To see this in action go to Websites.co.nz and use the NZFriendFinder search box.
You will see that the search results appear within an NZFriendFinder frame in a new window.[Editor's Note: If you wish to do something similar, be sure to read each merchant's affiliate agreement carefully. Some affiliate merchants actively encourage affiliates to “brand” their products under different domain names. However, some affiliate merchants specifically ban it, because they feel it weakens their brand.]
Not really a search box
In fact this is not really a search box at all – it is a modified Form2Mail form. But it looks like a search box and functions like one.
The search box allows visitors to choose whether they are seeking males or females. The field for “seeking” in the example is the one which really does all the work. If the visitor selects “Seeking males” they will be taken to the NZFriendFinder page for search results for New Zealand males when the form is submitted. If the visitor selects “Seeking women” they will be taken to the NZFriendFinder page for search results for New Zealand females when the form is submitted. I achieved this by, within the drop-down box for “seeking”, specifying the destination URL that the visitor will be taken to when the modfied Form2Mail form is submitted.
If the visitor selects “Seeking males” they are taken to a different URL when the form is submitted to if they select “Seeking women.”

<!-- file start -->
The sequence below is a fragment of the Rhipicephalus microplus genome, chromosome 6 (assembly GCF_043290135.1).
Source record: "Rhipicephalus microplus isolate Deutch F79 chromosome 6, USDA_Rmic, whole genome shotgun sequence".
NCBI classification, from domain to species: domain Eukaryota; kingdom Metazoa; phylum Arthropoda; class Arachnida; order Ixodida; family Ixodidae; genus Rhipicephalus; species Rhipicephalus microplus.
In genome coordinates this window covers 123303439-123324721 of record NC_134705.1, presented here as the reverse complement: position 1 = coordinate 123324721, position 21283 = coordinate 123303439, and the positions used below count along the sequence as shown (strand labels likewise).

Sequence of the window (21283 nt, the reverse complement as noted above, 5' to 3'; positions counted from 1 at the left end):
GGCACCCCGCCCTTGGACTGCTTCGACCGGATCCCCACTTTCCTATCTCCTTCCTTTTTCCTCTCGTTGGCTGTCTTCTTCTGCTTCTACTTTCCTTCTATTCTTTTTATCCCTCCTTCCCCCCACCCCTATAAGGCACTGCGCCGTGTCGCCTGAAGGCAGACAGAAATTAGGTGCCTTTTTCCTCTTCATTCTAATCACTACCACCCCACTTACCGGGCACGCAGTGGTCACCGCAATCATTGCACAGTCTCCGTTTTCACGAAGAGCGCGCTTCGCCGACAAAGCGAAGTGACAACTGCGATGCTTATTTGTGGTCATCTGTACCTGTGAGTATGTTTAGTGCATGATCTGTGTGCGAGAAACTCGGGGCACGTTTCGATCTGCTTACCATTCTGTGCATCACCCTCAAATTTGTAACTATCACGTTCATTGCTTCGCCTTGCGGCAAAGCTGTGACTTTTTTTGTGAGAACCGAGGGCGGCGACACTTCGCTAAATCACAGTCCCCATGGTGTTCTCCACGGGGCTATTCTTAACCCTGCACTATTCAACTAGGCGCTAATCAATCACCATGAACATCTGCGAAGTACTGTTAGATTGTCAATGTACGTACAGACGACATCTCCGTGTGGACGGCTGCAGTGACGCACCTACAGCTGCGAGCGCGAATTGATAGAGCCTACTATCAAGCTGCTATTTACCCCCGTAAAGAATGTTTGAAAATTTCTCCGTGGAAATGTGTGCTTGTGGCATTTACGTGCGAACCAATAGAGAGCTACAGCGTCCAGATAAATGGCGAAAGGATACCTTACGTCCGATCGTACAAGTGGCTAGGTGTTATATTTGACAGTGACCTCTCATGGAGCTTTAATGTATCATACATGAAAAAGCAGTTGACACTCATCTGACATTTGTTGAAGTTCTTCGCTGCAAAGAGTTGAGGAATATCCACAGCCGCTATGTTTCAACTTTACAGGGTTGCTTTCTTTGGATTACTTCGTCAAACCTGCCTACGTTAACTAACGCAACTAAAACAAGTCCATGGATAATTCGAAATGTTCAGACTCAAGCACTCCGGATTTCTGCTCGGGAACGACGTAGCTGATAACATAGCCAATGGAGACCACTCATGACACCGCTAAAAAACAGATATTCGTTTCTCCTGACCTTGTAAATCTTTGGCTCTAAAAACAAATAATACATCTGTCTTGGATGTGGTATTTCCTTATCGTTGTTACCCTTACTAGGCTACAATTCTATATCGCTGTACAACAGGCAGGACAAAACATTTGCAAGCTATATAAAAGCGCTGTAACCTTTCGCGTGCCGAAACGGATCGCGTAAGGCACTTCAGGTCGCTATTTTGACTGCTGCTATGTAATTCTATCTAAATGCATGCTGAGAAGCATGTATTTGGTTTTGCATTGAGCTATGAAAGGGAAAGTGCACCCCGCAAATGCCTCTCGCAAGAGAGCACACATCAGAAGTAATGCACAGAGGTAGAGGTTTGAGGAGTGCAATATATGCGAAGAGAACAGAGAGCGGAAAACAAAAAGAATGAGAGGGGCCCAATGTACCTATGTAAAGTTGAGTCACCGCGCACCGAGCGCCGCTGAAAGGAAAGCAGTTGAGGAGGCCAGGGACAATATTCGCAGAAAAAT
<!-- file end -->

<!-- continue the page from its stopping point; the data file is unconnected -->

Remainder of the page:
Emails provide useful data
Because this is really a Form2Mail script and not a search script, an email is also sent to me each time the NZFriendFinder search box is used at websites.co.nz. Rather than being annoying, these emails, which I send to a special separate email account I set up for this purpose, are absolute marketing gold.
I can now tell exactly how many times the NZFriendfinder search box has been used, whether it was males seeking females or vice versa.
For each page I include the NZFriendFinder search box on I have set up a different subject line to tell me which page it comes from.
This way I can easily track which of my pages are performing best for searches and try different techniques to encourage visitors to search.
For example, I can now tell whether visitors have used the NZFriendFinder search box from www.websites.co.nz or www.websites.co.nz/freestuff.htm or even within my CoolKiwi.com Everyone.net hosted webmail service at http://newzealand.mail.everyone.net. My ISP's Form2Mail script informs me via the emails of the date and times of the searches, what type of searches were conducted (males or females), and even the IP addresses, countries, browser types, screen resolutions etc. of the vistors who have conducted the individual searches. This is a much higher level of information than is normally available to an affiliate on the performance of their search box links, and is another step towards creating a truly “world class service”.
I appreciate this article is somewhat technical. If you have any questions on how to achieve smarter affiliate searches please feel free to contact me at http://contact.coolkiwi.co.nz